The Sixth Amendment gives defendants the right to effective representation in criminal court. Attorneys cannot be effective unless they know all the facts about a particular case, whether those facts are favorable or unfavorable. So, both New York and federal laws ensure that communications between attorneys and clients remain confidential. There are only a few defense attorney confidence exceptions.
Outside of these rare exceptions, Rochester criminal defense attorneys never voluntarily betray client confidences. However, they may be legally compelled to do so.
If a client expresses a credible threat to carry out a planned crime for the future, attorneys must legally report that information to authorities, even if the remark is otherwise confidential.
Note that this threat must be credible. If Joe says he wants to blow up the Golden Gate Bridge, that’s not a credible threat. If Joe says he wants to blow up a footbridge near his house, that threat may be credible if his Rochester criminal defense attorney knows that Joe has explosives and expertise.
The remark must involve a future crime. Joe might confess to a litany of prior misdeeds, and all those confessions are confidential between attorney and client, even if the disclosure had nothing to do with the charged crime.
Defense Attorney Confidence and Public Statements
This confidentiality exception usually involves statements made in public places, like restaurants. If someone overhears a confession, that person may testify about that fact in court. Legally, people have a lower expectation of privacy in public places than they do in private areas.
This exception is extremely narrow, as are the other privacy-related exceptions listed below. The Supreme Court just ruled on this issue. In 2018’s Byrd v. the United States, the Justices unanimously ruled that police could not search a rented car without a warrant, even though Byrd was not listed on the rental agreement, because he had a reasonable expectation of privacy.
Jailhouse Confessions via Phone
Sometimes, these confessions fall under the exception of public statements. If an inmate talks loudly on the phone, it’s reasonable to presume that someone else may hear. This defense attorney confidence exception may also apply if a jailer surreptitiously eavesdrops on a conversation, but these instances are easier for Rochester criminal defense attorneys to counter.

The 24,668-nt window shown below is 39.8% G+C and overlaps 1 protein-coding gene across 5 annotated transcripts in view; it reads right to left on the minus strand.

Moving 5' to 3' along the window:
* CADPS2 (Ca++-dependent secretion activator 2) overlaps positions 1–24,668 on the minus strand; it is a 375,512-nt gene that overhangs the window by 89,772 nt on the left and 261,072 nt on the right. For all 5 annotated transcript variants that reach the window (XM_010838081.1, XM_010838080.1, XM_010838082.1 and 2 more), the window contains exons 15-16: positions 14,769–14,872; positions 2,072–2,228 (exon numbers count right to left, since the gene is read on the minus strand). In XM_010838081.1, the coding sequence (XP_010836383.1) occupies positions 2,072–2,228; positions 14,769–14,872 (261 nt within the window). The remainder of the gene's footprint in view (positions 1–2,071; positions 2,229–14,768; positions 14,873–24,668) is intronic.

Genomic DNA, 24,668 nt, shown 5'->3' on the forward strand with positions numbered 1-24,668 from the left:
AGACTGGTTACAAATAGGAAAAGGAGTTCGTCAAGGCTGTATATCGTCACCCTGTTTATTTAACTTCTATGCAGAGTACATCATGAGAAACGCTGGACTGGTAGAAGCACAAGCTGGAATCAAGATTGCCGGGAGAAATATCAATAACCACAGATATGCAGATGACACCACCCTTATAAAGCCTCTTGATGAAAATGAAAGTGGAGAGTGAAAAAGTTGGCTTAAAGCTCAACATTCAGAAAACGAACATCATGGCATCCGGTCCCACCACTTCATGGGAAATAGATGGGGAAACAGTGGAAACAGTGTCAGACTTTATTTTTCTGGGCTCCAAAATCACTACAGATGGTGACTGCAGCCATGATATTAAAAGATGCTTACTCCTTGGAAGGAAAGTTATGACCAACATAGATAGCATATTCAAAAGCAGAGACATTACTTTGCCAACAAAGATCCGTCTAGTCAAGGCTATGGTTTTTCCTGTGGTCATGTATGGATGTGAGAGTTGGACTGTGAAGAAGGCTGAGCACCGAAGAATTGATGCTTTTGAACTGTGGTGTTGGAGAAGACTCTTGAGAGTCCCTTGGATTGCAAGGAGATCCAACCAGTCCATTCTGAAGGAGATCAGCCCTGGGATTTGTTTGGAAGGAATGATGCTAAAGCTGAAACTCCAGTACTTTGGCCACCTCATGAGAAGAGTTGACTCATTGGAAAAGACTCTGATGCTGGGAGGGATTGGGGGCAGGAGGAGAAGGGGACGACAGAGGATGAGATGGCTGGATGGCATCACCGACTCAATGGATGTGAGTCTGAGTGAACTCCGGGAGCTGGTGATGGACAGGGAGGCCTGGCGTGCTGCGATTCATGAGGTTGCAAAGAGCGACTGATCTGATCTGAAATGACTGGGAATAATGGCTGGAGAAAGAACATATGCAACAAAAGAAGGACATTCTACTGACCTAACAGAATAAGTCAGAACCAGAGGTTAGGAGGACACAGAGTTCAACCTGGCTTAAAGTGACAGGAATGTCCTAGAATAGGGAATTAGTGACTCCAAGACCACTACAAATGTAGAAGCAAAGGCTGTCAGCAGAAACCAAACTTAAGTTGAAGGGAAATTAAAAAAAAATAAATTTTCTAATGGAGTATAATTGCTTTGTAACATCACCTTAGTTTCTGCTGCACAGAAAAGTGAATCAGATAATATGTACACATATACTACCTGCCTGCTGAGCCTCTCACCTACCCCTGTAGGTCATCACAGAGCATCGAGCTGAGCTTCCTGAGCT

In other cases, jailers or other officials monitor calls as a policy matter. Whenever a recorded voice says the call is being recorded for “quality or training purposes,” it means someone may be listening and whatever you say could be used against you.
On a related note, if Joe confesses his crime to a cellmate, the cellmate may testify about that conversation. Joe’s out-of-court statement is not technically hearsay.
This defense attorney confidence exception comes up frequently. Many defendants need or want spouses, parents, or other people to be present during conversations which should be confidential between attorneys and clients. Prosecutors could subpoena these third parties and force them to testify about the conversation.
A Rochester criminal defense attorney can keep these discussions private by arguing that the person’s presence was necessary. For example, the conference is still confidential if Joe was hearing-impaired and needed a translator.
As a general rule, if people voluntarily waive their rights, even if they do not understand the consequence of their actions, these waivers are valid. That’s usually true concerning attorney-client confidential communications.
If Joe repeats his tale to his neighbor, the neighbor may testify. But if Joe repeats the conversation to his spouse or his doctor, the discussion may still be confidential, since a separate privilege applies.
Connect with an Experienced Lawyer
Attorney-client conversations are almost always confidential. For a free consultation with an experienced Rochester criminal defense attorney, contact the Law Office of Frank Ciardi. We routinely handle matters in Monroe County and nearby jurisdictions.